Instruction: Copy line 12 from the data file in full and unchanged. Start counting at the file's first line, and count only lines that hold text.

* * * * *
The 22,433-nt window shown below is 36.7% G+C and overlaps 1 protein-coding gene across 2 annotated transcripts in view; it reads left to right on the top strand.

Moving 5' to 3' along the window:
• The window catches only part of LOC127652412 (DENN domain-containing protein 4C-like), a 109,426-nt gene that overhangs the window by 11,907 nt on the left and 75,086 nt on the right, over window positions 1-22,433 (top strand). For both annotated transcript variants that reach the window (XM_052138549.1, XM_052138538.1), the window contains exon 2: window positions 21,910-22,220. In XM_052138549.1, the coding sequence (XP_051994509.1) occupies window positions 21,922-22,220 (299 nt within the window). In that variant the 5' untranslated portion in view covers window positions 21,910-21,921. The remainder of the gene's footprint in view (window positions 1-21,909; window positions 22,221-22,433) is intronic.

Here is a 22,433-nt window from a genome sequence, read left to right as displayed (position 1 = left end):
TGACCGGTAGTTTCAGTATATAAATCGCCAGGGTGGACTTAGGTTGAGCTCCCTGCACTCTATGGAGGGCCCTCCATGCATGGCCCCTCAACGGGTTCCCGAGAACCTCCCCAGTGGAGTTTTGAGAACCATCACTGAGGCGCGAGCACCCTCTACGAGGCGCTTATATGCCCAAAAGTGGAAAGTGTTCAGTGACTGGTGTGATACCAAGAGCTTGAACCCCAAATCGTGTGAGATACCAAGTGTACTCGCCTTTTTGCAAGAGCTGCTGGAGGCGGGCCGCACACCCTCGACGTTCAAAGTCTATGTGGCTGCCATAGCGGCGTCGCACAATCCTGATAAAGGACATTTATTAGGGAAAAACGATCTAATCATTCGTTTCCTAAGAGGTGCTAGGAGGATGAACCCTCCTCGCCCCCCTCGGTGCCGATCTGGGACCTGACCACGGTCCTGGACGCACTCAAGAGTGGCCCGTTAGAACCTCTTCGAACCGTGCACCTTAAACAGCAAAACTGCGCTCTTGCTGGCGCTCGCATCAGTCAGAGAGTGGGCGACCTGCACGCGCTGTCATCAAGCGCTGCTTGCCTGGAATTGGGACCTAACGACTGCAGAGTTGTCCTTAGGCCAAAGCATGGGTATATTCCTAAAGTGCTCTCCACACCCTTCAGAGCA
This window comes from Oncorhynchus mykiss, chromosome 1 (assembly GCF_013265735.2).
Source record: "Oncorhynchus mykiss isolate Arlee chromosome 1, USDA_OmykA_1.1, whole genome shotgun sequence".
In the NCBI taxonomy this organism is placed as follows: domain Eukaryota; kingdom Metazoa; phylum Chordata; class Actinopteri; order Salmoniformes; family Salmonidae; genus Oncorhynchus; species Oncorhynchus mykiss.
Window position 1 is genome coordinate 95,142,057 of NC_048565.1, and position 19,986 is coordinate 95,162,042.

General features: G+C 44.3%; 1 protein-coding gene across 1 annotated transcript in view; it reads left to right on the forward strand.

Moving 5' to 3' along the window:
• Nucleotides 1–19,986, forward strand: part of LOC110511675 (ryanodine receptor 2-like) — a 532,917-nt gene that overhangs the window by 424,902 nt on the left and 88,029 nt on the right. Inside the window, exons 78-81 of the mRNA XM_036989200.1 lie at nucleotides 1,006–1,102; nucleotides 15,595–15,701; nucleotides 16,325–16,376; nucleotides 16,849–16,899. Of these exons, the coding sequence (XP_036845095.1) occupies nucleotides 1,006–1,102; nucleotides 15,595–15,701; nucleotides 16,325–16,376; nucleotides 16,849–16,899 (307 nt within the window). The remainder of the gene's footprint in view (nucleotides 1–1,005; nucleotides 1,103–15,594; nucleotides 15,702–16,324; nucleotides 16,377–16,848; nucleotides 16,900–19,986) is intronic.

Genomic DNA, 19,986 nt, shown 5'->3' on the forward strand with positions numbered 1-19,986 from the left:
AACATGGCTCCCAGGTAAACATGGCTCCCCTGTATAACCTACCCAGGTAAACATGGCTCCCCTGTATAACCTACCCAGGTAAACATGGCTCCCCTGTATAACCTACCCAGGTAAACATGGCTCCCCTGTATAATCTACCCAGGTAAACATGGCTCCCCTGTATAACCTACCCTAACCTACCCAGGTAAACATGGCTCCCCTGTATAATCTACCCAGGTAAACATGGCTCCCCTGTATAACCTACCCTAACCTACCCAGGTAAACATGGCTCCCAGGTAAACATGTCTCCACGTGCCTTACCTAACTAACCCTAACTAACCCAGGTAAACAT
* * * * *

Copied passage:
• Nucleotides 1–19,986, forward strand: part of LOC110511675 (ryanodine receptor 2-like) — a 532,917-nt gene that overhangs the window by 424,902 nt on the left and 88,029 nt on the right. Inside the window, exons 78-81 of the mRNA XM_036989200.1 lie at nucleotides 1,006–1,102; nucleotides 15,595–15,701; nucleotides 16,325–16,376; nucleotides 16,849–16,899. Of these exons, the coding sequence (XP_036845095.1) occupies nucleotides 1,006–1,102; nucleotides 15,595–15,701; nucleotides 16,325–16,376; nucleotides 16,849–16,899 (307 nt within the window). The remainder of the gene's footprint in view (nucleotides 1–1,005; nucleotides 1,103–15,594; nucleotides 15,702–16,324; nucleotides 16,377–16,848; nucleotides 16,900–19,986) is intronic.